Keeping Score: Pastor + God, A Majority?

Guess it doesn’t really matter what our denomination is, seems we all may face a contentious lot! How we stand in the face of those trials and opposition is our witness to the peace of God residing in us. Personally though, some times I like the sound of thunder and the flash of lightning. 😉

Isaac Asimov, familiar to many as a noted scientist and author, once told a hilarious story about a Rabbi Feldman who was having trouble with his congregation. It seemed they could agree upon nothing. The president of the congregation said, “Rabbi, this cannot be allowed to continue. Come, there must be a conference, and we must settle all areas of dispute once and for all.” The rabbi agreed. At the appointed time, therefore, the rabbi, the president, and ten elders met in the conference room of the synagogue, sitting about a magnificent mahogany table.

One by one the issues were dealt with and on each issue, it became more and more apparent that the rabbi was a lonely voice in the wilderness. The president of the synagogue said, “Come, Rabbi, enough of this. Let us vote and allow the majority to rule.” He passed out the slips of paper and each man made his mark. The slips were collected and the president said, “You may examine them, Rabbi. It is eleven to one against you. We have the majority.” Whereupon the rabbi rose to his feet in offended majesty. “So,” he said, “you now think because of the vote that you are right and I am wrong. Well, that is not so. I stand here” –and he raised his arms impressively– “and call upon the Holy One of Israel to give us a sign that I am right and you are wrong.” And as he said this, there came a frightful crack of thunder and a brilliant flash of lightning that struck the mahogany table and cracked it in two. The room was filled with smoke and fumes, and the president and the elders were hurled to the floor. Through the carnage, the rabbi remained erect and untouched, his eyes flashing and a grim smile on his face. Slowly, the president lifted himself above what was left of the table. His hair was singed, his glasses were hanging from one ear, his clothing was in disarray.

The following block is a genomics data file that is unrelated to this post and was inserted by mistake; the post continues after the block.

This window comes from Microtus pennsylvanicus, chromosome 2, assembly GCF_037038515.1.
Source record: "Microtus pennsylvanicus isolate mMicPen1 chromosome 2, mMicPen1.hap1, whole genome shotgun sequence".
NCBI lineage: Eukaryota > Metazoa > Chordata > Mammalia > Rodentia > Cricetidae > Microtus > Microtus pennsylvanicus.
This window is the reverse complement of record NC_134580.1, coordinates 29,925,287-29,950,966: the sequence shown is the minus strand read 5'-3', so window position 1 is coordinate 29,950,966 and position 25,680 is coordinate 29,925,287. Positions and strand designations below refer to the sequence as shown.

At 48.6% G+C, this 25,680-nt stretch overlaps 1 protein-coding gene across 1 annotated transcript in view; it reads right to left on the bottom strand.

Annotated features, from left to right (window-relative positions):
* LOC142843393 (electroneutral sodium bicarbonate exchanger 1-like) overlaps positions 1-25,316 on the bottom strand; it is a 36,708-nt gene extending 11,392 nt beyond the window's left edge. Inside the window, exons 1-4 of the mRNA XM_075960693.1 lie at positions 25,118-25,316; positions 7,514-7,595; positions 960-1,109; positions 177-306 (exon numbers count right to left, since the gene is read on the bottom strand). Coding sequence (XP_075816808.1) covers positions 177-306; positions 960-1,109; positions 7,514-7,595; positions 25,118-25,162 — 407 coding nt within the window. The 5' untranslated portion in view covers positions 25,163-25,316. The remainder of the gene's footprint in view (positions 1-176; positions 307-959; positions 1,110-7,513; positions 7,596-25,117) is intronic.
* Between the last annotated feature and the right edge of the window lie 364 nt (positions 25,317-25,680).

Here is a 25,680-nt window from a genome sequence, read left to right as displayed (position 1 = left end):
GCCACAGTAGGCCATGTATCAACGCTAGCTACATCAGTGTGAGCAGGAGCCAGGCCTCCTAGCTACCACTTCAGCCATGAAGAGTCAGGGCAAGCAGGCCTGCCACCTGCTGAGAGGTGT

Finally he said, “All right, eleven to two. But we still have the majority.”


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